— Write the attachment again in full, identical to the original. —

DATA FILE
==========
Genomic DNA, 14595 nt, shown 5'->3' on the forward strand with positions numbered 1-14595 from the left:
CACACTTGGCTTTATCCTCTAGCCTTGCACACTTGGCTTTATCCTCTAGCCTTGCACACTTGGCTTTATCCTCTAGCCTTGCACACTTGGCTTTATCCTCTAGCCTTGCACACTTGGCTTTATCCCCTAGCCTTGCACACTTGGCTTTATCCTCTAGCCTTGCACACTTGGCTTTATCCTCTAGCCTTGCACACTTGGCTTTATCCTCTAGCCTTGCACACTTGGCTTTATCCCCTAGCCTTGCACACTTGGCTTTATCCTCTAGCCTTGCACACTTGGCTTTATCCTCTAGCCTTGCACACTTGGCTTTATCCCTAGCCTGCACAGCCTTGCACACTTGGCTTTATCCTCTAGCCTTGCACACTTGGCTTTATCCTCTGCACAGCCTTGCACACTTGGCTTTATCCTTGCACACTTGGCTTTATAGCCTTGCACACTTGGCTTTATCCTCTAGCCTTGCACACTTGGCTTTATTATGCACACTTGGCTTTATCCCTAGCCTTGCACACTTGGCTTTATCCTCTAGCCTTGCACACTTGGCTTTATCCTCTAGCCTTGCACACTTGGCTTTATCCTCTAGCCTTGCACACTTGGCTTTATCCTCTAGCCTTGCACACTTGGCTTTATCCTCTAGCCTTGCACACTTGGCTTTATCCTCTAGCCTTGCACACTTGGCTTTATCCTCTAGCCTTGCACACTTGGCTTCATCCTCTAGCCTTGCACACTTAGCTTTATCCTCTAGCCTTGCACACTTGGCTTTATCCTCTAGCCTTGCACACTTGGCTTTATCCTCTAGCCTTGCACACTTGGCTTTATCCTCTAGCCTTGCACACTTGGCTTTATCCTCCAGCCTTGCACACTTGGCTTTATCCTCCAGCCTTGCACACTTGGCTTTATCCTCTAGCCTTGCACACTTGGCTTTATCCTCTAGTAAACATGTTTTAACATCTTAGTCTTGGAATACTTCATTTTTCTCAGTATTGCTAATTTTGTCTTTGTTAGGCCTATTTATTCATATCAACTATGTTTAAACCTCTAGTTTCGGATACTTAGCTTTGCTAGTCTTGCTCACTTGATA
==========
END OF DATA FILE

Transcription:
Genomic DNA, 14595 nt, shown 5'->3' on the forward strand with positions numbered 1-14595 from the left:
CACACTTGGCTTTATCCTCTAGCCTTGCACACTTGGCTTTATCCTCTAGCCTTGCACACTTGGCTTTATCCTCTAGCCTTGCACACTTGGCTTTATCCTCTAGCCTTGCACACTTGGCTTTATCCCCTAGCCTTGCACACTTGGCTTTATCCTCTAGCCTTGCACACTTGGCTTTATCCTCTAGCCTTGCACACTTGGCTTTATCCTCTAGCCTTGCACACTTGGCTTTATCCCCTAGCCTTGCACACTTGGCTTTATCCTCTAGCCTTGCACACTTGGCTTTATCCTCTAGCCTTGCACACTTGGCTTTATCCCTAGCCTGCACAGCCTTGCACACTTGGCTTTATCCTCTAGCCTTGCACACTTGGCTTTATCCTCTGCACAGCCTTGCACACTTGGCTTTATCCTTGCACACTTGGCTTTATAGCCTTGCACACTTGGCTTTATCCTCTAGCCTTGCACACTTGGCTTTATTATGCACACTTGGCTTTATCCCTAGCCTTGCACACTTGGCTTTATCCTCTAGCCTTGCACACTTGGCTTTATCCTCTAGCCTTGCACACTTGGCTTTATCCTCTAGCCTTGCACACTTGGCTTTATCCTCTAGCCTTGCACACTTGGCTTTATCCTCTAGCCTTGCACACTTGGCTTTATCCTCTAGCCTTGCACACTTGGCTTTATCCTCTAGCCTTGCACACTTGGCTTCATCCTCTAGCCTTGCACACTTAGCTTTATCCTCTAGCCTTGCACACTTGGCTTTATCCTCTAGCCTTGCACACTTGGCTTTATCCTCTAGCCTTGCACACTTGGCTTTATCCTCTAGCCTTGCACACTTGGCTTTATCCTCCAGCCTTGCACACTTGGCTTTATCCTCCAGCCTTGCACACTTGGCTTTATCCTCTAGCCTTGCACACTTGGCTTTATCCTCTAGTAAACATGTTTTAACATCTTAGTCTTGGAATACTTCATTTTTCTCAGTATTGCTAATTTTGTCTTTGTTAGGCCTATTTATTCATATCAACTATGTTTAAACCTCTAGTTTCGGATACTTAGCTTTGCTAGTCTTGCTCACTTGATA